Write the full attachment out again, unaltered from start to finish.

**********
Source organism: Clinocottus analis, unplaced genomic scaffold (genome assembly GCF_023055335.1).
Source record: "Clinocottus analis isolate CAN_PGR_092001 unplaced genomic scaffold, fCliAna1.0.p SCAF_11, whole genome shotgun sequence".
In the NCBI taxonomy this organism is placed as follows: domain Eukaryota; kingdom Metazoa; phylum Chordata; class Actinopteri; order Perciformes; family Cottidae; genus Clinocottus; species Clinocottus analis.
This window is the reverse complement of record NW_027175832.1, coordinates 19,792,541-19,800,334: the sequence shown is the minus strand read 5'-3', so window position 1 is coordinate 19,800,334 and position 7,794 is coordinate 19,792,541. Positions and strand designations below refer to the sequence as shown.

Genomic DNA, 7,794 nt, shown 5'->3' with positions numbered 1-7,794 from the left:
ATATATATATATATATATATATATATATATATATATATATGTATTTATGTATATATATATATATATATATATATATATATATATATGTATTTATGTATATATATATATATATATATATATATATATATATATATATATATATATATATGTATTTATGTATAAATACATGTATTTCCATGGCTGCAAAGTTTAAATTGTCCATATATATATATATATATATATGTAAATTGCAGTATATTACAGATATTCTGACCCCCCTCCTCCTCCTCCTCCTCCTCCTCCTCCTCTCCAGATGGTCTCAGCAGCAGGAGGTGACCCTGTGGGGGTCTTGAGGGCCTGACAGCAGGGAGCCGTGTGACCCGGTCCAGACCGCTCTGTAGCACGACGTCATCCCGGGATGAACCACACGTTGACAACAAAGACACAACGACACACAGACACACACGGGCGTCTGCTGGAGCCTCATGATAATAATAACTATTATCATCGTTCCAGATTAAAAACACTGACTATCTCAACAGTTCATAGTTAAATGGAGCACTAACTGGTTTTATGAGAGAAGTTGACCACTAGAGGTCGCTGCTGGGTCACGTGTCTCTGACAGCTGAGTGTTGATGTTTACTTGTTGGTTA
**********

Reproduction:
Source organism: Clinocottus analis, unplaced genomic scaffold (genome assembly GCF_023055335.1).
Source record: "Clinocottus analis isolate CAN_PGR_092001 unplaced genomic scaffold, fCliAna1.0.p SCAF_11, whole genome shotgun sequence".
In the NCBI taxonomy this organism is placed as follows: domain Eukaryota; kingdom Metazoa; phylum Chordata; class Actinopteri; order Perciformes; family Cottidae; genus Clinocottus; species Clinocottus analis.
This window is the reverse complement of record NW_027175832.1, coordinates 19,792,541-19,800,334: the sequence shown is the minus strand read 5'-3', so window position 1 is coordinate 19,800,334 and position 7,794 is coordinate 19,792,541. Positions and strand designations below refer to the sequence as shown.

Genomic DNA, 7,794 nt, shown 5'->3' with positions numbered 1-7,794 from the left:
ATATATATATATATATATATATATATATATATATATATATGTATTTATGTATATATATATATATATATATATATATATATATATATGTATTTATGTATATATATATATATATATATATATATATATATATATATATATATATATATATGTATTTATGTATAAATACATGTATTTCCATGGCTGCAAAGTTTAAATTGTCCATATATATATATATATATATATGTAAATTGCAGTATATTACAGATATTCTGACCCCCCTCCTCCTCCTCCTCCTCCTCCTCCTCCTCTCCAGATGGTCTCAGCAGCAGGAGGTGACCCTGTGGGGGTCTTGAGGGCCTGACAGCAGGGAGCCGTGTGACCCGGTCCAGACCGCTCTGTAGCACGACGTCATCCCGGGATGAACCACACGTTGACAACAAAGACACAACGACACACAGACACACACGGGCGTCTGCTGGAGCCTCATGATAATAATAACTATTATCATCGTTCCAGATTAAAAACACTGACTATCTCAACAGTTCATAGTTAAATGGAGCACTAACTGGTTTTATGAGAGAAGTTGACCACTAGAGGTCGCTGCTGGGTCACGTGTCTCTGACAGCTGAGTGTTGATGTTTACTTGTTGGTTA